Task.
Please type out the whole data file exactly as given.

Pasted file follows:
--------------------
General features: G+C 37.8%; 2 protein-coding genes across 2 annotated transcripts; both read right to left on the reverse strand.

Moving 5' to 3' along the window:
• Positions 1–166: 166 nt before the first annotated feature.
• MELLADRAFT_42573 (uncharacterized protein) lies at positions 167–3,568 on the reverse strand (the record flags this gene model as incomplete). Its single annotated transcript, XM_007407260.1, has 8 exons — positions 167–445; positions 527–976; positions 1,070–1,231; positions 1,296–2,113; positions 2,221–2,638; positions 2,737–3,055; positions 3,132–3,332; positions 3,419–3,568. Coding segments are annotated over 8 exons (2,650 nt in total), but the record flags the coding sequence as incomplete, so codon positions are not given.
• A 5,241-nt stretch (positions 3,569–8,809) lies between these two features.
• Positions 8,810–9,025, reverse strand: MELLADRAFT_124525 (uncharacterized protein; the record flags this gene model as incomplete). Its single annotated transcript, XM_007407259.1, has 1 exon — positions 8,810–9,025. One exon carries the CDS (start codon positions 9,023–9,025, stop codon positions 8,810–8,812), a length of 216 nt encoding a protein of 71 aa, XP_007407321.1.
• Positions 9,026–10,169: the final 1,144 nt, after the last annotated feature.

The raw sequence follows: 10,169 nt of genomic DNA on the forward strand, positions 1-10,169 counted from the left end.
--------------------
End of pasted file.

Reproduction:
General features: G+C 37.8%; 2 protein-coding genes across 2 annotated transcripts; both read right to left on the reverse strand.

Moving 5' to 3' along the window:
• Positions 1–166: 166 nt before the first annotated feature.
• MELLADRAFT_42573 (uncharacterized protein) lies at positions 167–3,568 on the reverse strand (the record flags this gene model as incomplete). Its single annotated transcript, XM_007407260.1, has 8 exons — positions 167–445; positions 527–976; positions 1,070–1,231; positions 1,296–2,113; positions 2,221–2,638; positions 2,737–3,055; positions 3,132–3,332; positions 3,419–3,568. Coding segments are annotated over 8 exons (2,650 nt in total), but the record flags the coding sequence as incomplete, so codon positions are not given.
• A 5,241-nt stretch (positions 3,569–8,809) lies between these two features.
• Positions 8,810–9,025, reverse strand: MELLADRAFT_124525 (uncharacterized protein; the record flags this gene model as incomplete). Its single annotated transcript, XM_007407259.1, has 1 exon — positions 8,810–9,025. One exon carries the CDS (start codon positions 9,023–9,025, stop codon positions 8,810–8,812), a length of 216 nt encoding a protein of 71 aa, XP_007407321.1.
• Positions 9,026–10,169: the final 1,144 nt, after the last annotated feature.

The raw sequence follows: 10,169 nt of genomic DNA on the forward strand, positions 1-10,169 counted from the left end.